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Tyson Fury And WWE: Masterstroke, or Mistake?

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The world of entertainment (or should that be sports-entertainment?) got a big shock in the past week when lineal boxing heavyweight champion of the world Tyson Fury turned up in WWE. The outspoken and controversial fighter appeared in the crowd on the first-ever live broadcast of the wrestling company’s flagship show ‘Friday Night SmackDown’ on FOX. During the show, he got into a confrontation with giant grappler Braun Strowman. He’s since followed that up with an appearance on Monday Night RAW, during which the two men clashed again. 

On the back of his second appearance, it now seems apparent that Fury has signed a short-term agreement with the world’s largest wrestling company to fight Strowman in a wrestling contest. On paper, it seems like good business – it draws fresh eyes to WWE’s product, and it also helps Fury to gain recognition in America, which he’s made no secret about wanting to achieve. But will it turn out to be a smart move in the long term?

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A Controversial Figure

There’s no doubting the fact that Tyson Fury is what’s known as ‘box office’ in the boxing world. He draws huge crowds wherever he goes, and he makes millions of dollars every time he fights. He’s undefeated, and the only blemish on his record is a draw with Deontay Wilder – a fight which many boxing commentators and experts believe Fury won. He’s a legitimate tough guy and brings credibility to the theatrical world of WWE. If credibility was the only thing he brought with him, there would be no questions to answer. Unfortunately, it isn’t.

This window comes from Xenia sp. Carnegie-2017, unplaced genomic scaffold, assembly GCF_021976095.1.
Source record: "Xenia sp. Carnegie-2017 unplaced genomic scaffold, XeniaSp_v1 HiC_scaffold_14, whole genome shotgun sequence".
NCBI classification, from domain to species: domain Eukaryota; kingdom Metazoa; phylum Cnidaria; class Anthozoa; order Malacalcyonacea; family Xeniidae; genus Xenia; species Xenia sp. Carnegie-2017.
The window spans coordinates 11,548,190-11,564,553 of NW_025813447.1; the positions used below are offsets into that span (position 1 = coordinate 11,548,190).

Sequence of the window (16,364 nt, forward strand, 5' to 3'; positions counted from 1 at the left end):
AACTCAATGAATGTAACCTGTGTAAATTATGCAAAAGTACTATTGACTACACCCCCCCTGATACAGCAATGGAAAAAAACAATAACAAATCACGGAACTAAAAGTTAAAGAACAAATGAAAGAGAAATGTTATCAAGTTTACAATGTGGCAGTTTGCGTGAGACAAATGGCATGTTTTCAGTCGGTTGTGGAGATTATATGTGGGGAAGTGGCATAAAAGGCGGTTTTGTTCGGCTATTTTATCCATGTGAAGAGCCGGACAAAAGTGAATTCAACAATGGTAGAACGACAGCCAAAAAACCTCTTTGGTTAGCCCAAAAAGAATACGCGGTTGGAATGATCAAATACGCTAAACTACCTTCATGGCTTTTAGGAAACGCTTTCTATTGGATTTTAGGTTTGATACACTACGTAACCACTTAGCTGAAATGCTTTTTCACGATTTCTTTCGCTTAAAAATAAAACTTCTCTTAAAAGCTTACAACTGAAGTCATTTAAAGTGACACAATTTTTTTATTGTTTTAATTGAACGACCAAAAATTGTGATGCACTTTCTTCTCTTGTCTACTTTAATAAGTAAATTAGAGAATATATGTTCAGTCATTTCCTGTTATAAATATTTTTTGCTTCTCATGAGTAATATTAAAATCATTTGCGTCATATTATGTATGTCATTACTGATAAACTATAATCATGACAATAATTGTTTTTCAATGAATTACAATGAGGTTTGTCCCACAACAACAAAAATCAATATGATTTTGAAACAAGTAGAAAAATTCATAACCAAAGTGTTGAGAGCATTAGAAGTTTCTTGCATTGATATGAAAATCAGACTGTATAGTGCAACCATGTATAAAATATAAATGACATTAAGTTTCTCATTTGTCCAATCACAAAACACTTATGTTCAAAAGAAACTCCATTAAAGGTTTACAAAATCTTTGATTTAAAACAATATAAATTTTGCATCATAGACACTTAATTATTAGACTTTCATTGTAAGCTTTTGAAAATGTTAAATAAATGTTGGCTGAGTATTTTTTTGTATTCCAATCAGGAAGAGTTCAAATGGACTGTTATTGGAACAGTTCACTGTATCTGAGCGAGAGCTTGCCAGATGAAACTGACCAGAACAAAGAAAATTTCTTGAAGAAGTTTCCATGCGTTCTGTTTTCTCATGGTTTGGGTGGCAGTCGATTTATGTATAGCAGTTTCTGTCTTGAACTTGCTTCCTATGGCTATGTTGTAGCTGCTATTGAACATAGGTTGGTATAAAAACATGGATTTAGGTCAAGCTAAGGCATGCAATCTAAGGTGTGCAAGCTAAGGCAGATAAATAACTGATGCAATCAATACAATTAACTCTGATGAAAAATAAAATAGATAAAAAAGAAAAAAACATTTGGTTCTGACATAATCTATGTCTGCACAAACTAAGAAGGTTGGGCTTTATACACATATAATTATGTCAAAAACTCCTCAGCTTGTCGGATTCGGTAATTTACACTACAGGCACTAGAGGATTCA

Fury is a man who isn’t afraid to speak his mind, and what’s on his mind isn’t always palatable to audiences. In the past, Fury has been accused of sexism and homophobia. He’s used homophobic slurs against his opponents and has suggested that women should be at home in the kitchen instead of taking part in sports. He’s also had a high-profile battle with alcohol and substance abuse – one which saw his license to box being temporarily withdrawn while he sought treatment. Since returning to the ring, the Tyson Fury story has been one of redemption. He’s spoken of being a new man with a new outlook on life, and a strengthened Christian faith. His words alone haven’t been enough to satisfy those who still carry a dim view of him because of his past behavior. 

Bringing Fury into the fold is a move that seems to run contrary to WWE’s current presentation philosophy. Although their TV shows were once known for blood, guts, and scantily-clad female performers, the company has spent much of the past decade cleaning up its act and pitching a more family-friendly, PG-orientated product. The contests in the ring are less violent than they once were. The women on the company’s roster are now recognized as talented athletes instead of eye-candy, and represented as being equal to their male counterparts. Fury, with his baggage, feels like a square peg in a round hole.